The Goldman Sachs technology M&A team, led by Sam Britton, has cashed in on its software focus and decades of experience to dominate 2019's biggest deals.Technologyread more
American small and medium-size companies that rely on China are scrambling to adjust their business plans in response to the escalating trade war.Traderead more
Here are the products that stand to be the most affected by China's new tariffs on $75 billion worth of U.S. goods.Marketsread more
The summit comes amid fears over a global economic slowdown, and U.S. tensions over trade allies, Iran and Russia.Politicsread more
The world's second biggest economy is past a point where it cannot ignore its enormous debt anymore, according to an analyst.China Economyread more
Carl Medlock used to work at Tesla. Now he's one of the few people in the U.S. that can fix the company's original Roadster electric vehicles.Technologyread more
Trump does have some powerful tools that would not require approval from U.S. Congress.Politicsread more
Stocks dropped after Donald Trump ordered that U.S. manufacturers find alternatives to their operations in China.US Marketsread more
As demand for lab monkeys continues to rise, U.S. scientists are reporting delays in research projects because they can't obtain enough animals, according to the National...Politicsread more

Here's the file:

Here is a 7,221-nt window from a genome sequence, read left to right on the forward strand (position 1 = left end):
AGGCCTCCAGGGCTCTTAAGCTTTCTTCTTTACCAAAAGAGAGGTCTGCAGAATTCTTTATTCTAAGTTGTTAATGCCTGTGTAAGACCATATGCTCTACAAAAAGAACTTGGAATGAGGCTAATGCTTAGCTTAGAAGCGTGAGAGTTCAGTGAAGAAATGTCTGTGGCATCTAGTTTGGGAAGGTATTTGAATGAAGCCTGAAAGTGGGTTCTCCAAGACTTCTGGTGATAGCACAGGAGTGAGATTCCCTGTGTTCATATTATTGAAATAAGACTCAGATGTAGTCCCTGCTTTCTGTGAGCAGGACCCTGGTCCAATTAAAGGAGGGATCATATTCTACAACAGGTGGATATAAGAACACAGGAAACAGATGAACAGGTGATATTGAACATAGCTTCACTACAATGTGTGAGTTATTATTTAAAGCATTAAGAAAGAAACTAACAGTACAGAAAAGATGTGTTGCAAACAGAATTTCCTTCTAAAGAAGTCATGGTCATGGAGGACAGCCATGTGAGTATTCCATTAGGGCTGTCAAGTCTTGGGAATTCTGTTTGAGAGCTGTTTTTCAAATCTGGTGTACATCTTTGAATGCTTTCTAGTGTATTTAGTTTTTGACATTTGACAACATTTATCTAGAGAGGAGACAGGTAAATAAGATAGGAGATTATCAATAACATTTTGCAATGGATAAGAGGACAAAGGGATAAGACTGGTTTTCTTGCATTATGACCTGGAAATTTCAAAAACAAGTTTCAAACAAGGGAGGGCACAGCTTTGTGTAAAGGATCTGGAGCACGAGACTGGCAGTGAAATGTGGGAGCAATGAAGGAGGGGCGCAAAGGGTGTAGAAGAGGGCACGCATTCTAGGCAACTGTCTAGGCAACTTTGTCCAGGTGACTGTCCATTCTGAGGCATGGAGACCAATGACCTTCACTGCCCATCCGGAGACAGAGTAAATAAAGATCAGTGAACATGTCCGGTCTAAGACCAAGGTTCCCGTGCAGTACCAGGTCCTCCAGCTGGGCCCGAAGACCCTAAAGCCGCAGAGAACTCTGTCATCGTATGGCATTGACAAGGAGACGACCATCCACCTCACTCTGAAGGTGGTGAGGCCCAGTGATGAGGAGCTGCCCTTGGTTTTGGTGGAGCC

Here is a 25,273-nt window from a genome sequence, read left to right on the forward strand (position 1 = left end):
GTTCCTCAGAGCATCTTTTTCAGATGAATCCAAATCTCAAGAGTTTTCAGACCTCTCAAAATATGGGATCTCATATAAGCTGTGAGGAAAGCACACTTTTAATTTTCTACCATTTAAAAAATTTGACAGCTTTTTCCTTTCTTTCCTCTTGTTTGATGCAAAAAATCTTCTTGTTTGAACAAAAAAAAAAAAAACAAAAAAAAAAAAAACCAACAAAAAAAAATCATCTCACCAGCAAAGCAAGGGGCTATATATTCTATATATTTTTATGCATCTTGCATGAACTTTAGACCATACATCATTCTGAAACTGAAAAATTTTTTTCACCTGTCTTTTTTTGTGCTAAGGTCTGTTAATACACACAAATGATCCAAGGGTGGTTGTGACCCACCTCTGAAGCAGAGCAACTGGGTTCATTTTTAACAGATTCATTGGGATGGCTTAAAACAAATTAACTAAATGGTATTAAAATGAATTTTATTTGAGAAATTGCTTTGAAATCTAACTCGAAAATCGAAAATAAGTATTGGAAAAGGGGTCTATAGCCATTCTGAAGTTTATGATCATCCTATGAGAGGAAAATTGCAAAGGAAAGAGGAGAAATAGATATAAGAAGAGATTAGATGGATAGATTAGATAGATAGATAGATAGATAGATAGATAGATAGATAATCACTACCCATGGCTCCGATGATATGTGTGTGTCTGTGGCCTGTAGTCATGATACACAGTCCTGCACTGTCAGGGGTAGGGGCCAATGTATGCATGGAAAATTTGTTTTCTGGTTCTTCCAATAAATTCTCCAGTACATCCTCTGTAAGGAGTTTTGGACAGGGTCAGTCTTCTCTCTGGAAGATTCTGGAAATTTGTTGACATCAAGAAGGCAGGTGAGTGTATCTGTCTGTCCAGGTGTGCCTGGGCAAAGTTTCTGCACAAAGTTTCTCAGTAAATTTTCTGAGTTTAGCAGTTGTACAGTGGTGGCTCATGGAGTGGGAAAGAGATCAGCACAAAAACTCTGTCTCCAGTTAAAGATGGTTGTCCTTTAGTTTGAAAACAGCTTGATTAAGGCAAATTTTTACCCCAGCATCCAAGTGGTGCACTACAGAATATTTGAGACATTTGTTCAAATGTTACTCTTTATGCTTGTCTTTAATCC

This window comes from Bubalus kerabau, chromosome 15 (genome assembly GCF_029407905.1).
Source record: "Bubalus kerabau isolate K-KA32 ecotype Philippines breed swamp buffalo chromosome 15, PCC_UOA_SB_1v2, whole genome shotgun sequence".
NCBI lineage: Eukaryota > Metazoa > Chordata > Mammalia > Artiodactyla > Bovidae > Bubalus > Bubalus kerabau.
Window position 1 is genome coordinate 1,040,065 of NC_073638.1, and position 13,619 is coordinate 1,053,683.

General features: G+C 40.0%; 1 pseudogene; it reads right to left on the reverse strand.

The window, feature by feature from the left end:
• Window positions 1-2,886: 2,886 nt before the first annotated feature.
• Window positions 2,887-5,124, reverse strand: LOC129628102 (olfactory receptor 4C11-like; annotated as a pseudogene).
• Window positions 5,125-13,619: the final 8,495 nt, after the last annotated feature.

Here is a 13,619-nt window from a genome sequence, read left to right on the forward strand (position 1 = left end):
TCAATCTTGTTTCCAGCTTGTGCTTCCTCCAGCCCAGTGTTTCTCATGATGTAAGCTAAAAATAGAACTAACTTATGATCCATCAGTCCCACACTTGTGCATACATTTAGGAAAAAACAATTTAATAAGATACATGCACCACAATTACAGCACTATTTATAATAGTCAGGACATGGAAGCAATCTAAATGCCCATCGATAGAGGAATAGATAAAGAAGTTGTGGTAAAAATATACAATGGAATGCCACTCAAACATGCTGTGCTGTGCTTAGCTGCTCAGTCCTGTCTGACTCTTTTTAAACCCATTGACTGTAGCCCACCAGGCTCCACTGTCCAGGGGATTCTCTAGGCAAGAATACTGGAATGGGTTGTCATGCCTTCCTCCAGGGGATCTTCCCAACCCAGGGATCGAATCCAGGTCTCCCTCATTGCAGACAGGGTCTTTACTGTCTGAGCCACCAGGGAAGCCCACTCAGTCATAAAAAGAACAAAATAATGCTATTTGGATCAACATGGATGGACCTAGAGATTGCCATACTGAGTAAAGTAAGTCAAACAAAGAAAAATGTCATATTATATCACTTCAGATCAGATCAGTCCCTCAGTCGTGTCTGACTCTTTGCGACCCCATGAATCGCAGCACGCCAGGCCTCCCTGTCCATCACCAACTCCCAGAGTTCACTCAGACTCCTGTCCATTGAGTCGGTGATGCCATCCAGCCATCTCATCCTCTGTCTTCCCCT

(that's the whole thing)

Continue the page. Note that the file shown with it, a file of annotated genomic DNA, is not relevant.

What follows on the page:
The European Union will respond in kind if the U.S. imposes tariffs on France over digital tax plan, EU chief Donald Tusk told G-7.Technologyread more
Trump said he will raise tariffs on $250 billion in Chinese goods to 30% and hike duties on another $300 billion in products to 15%.Politicsread more
Amazon appears to have canceled a pharmaceutical wholesaler application in the state of Maine, analysts at RBC Capital Markets pointed out Tuesday, raising further questions about the tech giant's plans to enter the pharmacy space.
The Maine Board of Pharmacy website shows an application from Amazon.com was canceled on Dec. 1, RBC analysts George Hill, Stephen Hagan and Lee Lueder wrote in a research note. Amazon didn't immediately respond to a request for comment.
The news that Amazon had acquired wholesale pharmacy licenses in multiple states, first reported in October by the St. Louis Post-Dispatch, heightened already intense speculation that the company planned to compete in prescription drugs. But experts soon pointed out that the licenses didn't enable Amazon to distribute prescription medicines; instead they supported existing medical products businesses.
But RBC's analysts say Maine's regulations mean Amazon's licensing activities in the state could be a signal of its plans.
"In Maine, a medical device license was not needed for the sale of medical supplies so industry sources have implied the Maine license was a strong leading indicator of whether or not Amazon would enter the drug supply chain," RBC wrote. "We see this cancellation as a negative indicator of the likelihood that Amazon enters pharmacy in the near term and thus as a positive for the pharmacies and drug supply chain."
Speculation about Amazon's entry has weighed on stocks of drug distributors, pharmacy benefits managers and retail pharmacies.
Amazon has remained silent about what, if any, plans it may have for a bigger move into health care. CNBC reported last week that the company has engaged in exploratory discussions with makers of generic drugs about what role it could potentially play.